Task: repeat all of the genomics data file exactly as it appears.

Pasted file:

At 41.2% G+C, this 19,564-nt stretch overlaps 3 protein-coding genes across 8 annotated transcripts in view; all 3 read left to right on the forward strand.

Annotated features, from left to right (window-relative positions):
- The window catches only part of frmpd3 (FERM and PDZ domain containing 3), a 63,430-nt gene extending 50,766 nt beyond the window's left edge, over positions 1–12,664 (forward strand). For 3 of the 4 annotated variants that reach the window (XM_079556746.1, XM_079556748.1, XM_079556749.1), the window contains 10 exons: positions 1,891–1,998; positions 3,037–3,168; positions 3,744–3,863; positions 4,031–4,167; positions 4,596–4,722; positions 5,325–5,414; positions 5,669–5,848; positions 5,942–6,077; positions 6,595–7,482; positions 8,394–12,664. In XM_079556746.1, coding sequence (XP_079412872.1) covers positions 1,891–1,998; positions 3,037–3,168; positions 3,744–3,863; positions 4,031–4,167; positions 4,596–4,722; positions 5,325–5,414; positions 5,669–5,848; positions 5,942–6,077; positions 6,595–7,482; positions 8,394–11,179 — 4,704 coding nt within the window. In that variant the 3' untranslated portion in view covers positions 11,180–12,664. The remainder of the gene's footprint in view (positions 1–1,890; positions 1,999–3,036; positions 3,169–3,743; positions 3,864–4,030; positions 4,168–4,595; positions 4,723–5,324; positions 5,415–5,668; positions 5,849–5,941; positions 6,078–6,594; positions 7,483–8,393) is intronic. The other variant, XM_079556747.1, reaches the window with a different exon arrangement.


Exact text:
At 41.2% G+C, this 19,564-nt stretch overlaps 3 protein-coding genes across 8 annotated transcripts in view; all 3 read left to right on the forward strand.

Annotated features, from left to right (window-relative positions):
- The window catches only part of frmpd3 (FERM and PDZ domain containing 3), a 63,430-nt gene extending 50,766 nt beyond the window's left edge, over positions 1–12,664 (forward strand). For 3 of the 4 annotated variants that reach the window (XM_079556746.1, XM_079556748.1, XM_079556749.1), the window contains 10 exons: positions 1,891–1,998; positions 3,037–3,168; positions 3,744–3,863; positions 4,031–4,167; positions 4,596–4,722; positions 5,325–5,414; positions 5,669–5,848; positions 5,942–6,077; positions 6,595–7,482; positions 8,394–12,664. In XM_079556746.1, coding sequence (XP_079412872.1) covers positions 1,891–1,998; positions 3,037–3,168; positions 3,744–3,863; positions 4,031–4,167; positions 4,596–4,722; positions 5,325–5,414; positions 5,669–5,848; positions 5,942–6,077; positions 6,595–7,482; positions 8,394–11,179 — 4,704 coding nt within the window. In that variant the 3' untranslated portion in view covers positions 11,180–12,664. The remainder of the gene's footprint in view (positions 1–1,890; positions 1,999–3,036; positions 3,169–3,743; positions 3,864–4,030; positions 4,168–4,595; positions 4,723–5,324; positions 5,415–5,668; positions 5,849–5,941; positions 6,078–6,594; positions 7,483–8,393) is intronic. The other variant, XM_079556747.1, reaches the window with a different exon arrangement.